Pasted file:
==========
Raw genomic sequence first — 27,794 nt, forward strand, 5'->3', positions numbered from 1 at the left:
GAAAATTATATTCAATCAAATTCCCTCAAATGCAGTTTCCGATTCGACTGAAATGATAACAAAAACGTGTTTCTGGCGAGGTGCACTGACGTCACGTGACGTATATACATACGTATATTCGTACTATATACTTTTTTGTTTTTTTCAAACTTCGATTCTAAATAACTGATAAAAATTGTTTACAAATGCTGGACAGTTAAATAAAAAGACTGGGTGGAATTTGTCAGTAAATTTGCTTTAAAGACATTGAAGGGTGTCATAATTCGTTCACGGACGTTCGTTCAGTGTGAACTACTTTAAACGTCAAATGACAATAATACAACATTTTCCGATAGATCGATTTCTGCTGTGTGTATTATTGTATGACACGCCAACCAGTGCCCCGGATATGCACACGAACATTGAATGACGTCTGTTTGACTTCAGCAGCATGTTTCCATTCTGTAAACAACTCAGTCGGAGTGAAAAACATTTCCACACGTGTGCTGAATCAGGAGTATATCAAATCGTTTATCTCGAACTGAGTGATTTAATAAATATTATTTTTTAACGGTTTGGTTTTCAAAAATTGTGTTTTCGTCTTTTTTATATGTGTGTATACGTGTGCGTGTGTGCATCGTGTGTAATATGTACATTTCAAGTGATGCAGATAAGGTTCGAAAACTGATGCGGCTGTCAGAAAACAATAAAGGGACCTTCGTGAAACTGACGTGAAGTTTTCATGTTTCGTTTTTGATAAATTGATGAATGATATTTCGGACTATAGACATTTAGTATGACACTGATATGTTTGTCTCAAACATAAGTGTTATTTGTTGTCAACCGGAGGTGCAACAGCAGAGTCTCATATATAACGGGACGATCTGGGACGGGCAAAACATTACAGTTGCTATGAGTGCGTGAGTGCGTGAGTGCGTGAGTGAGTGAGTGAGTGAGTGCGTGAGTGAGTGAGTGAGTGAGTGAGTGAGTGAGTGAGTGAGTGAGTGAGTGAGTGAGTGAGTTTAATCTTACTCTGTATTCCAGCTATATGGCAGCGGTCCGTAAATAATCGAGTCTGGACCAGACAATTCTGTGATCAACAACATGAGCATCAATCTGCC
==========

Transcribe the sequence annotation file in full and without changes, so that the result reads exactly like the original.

Raw genomic sequence first — 27,794 nt, forward strand, 5'->3', positions numbered from 1 at the left:
GAAAATTATATTCAATCAAATTCCCTCAAATGCAGTTTCCGATTCGACTGAAATGATAACAAAAACGTGTTTCTGGCGAGGTGCACTGACGTCACGTGACGTATATACATACGTATATTCGTACTATATACTTTTTTGTTTTTTTCAAACTTCGATTCTAAATAACTGATAAAAATTGTTTACAAATGCTGGACAGTTAAATAAAAAGACTGGGTGGAATTTGTCAGTAAATTTGCTTTAAAGACATTGAAGGGTGTCATAATTCGTTCACGGACGTTCGTTCAGTGTGAACTACTTTAAACGTCAAATGACAATAATACAACATTTTCCGATAGATCGATTTCTGCTGTGTGTATTATTGTATGACACGCCAACCAGTGCCCCGGATATGCACACGAACATTGAATGACGTCTGTTTGACTTCAGCAGCATGTTTCCATTCTGTAAACAACTCAGTCGGAGTGAAAAACATTTCCACACGTGTGCTGAATCAGGAGTATATCAAATCGTTTATCTCGAACTGAGTGATTTAATAAATATTATTTTTTAACGGTTTGGTTTTCAAAAATTGTGTTTTCGTCTTTTTTATATGTGTGTATACGTGTGCGTGTGTGCATCGTGTGTAATATGTACATTTCAAGTGATGCAGATAAGGTTCGAAAACTGATGCGGCTGTCAGAAAACAATAAAGGGACCTTCGTGAAACTGACGTGAAGTTTTCATGTTTCGTTTTTGATAAATTGATGAATGATATTTCGGACTATAGACATTTAGTATGACACTGATATGTTTGTCTCAAACATAAGTGTTATTTGTTGTCAACCGGAGGTGCAACAGCAGAGTCTCATATATAACGGGACGATCTGGGACGGGCAAAACATTACAGTTGCTATGAGTGCGTGAGTGCGTGAGTGCGTGAGTGAGTGAGTGAGTGAGTGCGTGAGTGAGTGAGTGAGTGAGTGAGTGAGTGAGTGAGTGAGTGAGTGAGTGAGTGAGTGAGTTTAATCTTACTCTGTATTCCAGCTATATGGCAGCGGTCCGTAAATAATCGAGTCTGGACCAGACAATTCTGTGATCAACAACATGAGCATCAATCTGCC